Ellen G. White Writings

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Ellen White: Woman of Vision, Page 162

(Iowa, Illinois, Wisconsin, and Minnesota), and then join J. N. Loughborough in California for a camp meeting to be held in late September. But when the Iowa meeting closed, they saw that in their state of health the strain would be greater than they could bear. After a few days’ rest they decided to go at once, thinking to arrive in California in late June. They had to have some rest.

A Surprise Vacation In The Rocky Mountains

It had been 25 years since Ellen had been with her older sister, Caroline Clough, who lived in Ottawa, Kansas. “Why not stop and make a brief visit on our way to California?” This they did. The reunion was a very happy one. In a letter to Edson, Ellen described her sister, 15 years her senior:

She is an understanding, intelligent woman, living, I think, up to the best light she has had. She is a powerful singer. This is as much her talent as speaking is mine. I think I never heard a voice that would thrill the soul like hers (Letter 10, 1872).

They had thought to remain for only two days, but Caroline had many ideas for their pleasure and for speaking, and insisted that they extend their visit.

Brother and Sister Clough informed us that they had four children in Colorado Territory, and expressed a strong desire that we should visit them. We decided to stop at Denver and spend a day or two with their daughter, Mrs. Walling (Ibid.).

When the party arrived in Denver, a city of 12,000 (WCW, in The Youth's Instructor, December, 1872), Willie was sent out to find the Walling home. He soon returned to the station in a carriage with Mr. Walling. At the Walling home the White party met two of Ellen's nieces, Mrs. Walling and Miss Mary L. Clough. She described Mr. Walling as “very free and kind,” and engaged in a large, profitable lumber business. Being quite well-to-do (Letter 25, 1872), he spared no expense to please and entertain them. His lumber mills were some 40 miles west (64 kilometers), at the edge of the Rocky Mountains, but he had his home in Denver so that the children might have the benefit of a school. Instead of staying a couple days, the Whites accepted an invitation to remain for a while.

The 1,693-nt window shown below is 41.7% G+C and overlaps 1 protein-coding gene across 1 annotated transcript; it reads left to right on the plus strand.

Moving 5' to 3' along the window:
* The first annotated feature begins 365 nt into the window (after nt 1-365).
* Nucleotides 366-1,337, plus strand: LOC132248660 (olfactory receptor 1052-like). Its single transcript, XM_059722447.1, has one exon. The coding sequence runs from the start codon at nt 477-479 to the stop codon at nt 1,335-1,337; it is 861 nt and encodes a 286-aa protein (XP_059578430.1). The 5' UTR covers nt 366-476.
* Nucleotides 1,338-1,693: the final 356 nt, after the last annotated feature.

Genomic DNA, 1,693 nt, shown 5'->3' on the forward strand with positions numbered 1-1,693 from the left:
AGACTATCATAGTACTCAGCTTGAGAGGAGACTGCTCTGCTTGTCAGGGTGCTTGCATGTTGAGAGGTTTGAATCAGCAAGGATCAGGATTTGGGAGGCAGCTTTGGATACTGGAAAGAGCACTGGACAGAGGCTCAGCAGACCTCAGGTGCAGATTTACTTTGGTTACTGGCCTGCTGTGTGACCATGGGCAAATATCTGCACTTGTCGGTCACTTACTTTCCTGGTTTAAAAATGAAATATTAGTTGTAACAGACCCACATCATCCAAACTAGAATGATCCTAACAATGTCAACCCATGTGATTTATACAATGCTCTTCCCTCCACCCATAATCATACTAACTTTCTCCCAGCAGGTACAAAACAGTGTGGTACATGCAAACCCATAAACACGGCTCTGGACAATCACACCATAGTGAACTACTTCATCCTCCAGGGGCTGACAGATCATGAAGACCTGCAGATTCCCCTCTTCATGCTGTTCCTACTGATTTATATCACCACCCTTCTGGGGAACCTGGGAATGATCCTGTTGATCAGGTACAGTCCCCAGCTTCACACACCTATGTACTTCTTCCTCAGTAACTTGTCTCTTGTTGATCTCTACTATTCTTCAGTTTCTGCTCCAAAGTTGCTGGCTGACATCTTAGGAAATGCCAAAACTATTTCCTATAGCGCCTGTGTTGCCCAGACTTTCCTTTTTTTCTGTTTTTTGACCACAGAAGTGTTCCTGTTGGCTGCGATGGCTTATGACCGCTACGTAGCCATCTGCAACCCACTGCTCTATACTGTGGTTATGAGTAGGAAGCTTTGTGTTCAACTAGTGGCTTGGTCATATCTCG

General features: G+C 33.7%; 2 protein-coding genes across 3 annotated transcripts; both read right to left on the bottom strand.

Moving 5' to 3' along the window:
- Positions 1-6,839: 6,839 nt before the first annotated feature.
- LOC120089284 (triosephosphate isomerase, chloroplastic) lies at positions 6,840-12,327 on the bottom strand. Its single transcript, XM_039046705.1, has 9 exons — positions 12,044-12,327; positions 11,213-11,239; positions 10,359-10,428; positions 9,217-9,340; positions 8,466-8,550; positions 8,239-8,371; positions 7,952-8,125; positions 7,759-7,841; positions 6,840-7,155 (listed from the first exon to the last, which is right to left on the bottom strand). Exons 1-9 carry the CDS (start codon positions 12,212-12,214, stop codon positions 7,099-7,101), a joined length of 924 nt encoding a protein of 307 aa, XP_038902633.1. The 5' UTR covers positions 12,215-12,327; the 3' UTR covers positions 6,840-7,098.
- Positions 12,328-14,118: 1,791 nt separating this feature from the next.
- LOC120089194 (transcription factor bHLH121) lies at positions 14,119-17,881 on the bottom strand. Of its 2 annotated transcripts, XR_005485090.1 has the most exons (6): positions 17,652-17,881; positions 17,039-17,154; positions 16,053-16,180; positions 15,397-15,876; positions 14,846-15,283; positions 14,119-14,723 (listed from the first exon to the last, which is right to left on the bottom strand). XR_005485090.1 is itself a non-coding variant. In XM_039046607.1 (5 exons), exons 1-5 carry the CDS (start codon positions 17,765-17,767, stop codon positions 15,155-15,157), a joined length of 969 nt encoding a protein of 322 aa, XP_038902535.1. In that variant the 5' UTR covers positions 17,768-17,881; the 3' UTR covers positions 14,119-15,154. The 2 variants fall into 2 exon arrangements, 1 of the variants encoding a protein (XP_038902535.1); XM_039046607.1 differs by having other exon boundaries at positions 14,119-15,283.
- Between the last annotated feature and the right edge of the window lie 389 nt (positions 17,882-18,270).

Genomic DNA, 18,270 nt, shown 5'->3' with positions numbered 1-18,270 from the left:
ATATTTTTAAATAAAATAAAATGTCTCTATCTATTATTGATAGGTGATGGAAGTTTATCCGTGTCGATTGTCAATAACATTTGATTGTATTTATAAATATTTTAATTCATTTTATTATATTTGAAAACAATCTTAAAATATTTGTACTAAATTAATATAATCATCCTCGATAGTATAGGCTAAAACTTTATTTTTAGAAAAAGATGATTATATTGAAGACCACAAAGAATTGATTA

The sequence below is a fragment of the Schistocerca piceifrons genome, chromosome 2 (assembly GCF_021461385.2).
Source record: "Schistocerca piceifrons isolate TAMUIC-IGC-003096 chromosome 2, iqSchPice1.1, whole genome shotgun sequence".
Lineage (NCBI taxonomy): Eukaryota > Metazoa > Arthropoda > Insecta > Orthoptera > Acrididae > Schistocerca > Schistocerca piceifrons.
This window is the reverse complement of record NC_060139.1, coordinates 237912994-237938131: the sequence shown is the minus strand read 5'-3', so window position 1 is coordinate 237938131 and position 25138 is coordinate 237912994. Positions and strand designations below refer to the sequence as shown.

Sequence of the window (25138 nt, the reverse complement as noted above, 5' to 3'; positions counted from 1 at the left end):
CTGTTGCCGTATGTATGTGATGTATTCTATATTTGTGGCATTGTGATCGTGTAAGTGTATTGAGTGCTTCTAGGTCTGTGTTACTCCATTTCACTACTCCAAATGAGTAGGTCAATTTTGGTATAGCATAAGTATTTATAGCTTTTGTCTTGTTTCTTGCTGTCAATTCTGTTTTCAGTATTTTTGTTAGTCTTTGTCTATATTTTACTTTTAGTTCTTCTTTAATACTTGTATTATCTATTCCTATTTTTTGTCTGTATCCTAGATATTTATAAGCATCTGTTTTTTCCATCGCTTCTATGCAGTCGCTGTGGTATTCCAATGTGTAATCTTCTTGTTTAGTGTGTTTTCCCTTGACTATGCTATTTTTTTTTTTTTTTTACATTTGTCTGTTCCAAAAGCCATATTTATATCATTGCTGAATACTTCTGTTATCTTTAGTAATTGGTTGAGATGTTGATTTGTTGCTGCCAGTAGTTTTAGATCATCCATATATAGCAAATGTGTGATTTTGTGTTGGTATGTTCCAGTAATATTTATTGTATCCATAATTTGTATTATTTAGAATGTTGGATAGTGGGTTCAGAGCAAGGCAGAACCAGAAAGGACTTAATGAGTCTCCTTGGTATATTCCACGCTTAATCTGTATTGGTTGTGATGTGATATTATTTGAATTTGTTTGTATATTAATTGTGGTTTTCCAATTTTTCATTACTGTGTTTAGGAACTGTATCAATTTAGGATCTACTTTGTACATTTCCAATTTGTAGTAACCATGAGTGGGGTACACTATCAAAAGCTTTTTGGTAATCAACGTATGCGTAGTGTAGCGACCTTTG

It was Mr. Walling's business to furnish lumber for the houses, and timbers for the mines in this region. Walling's Mills, near Black Hawk, was not in a steep ravine but in an expansive area above. Here was a cottage that he made available to the White party, and here they lived, read, wrote, and took their walks.

Through the entire month of August the Whites vacationed. They hiked; picked raspberries as they ripened; visited interesting places, such as the stamping mills in which the ore was broken up and then processed; gathered samples

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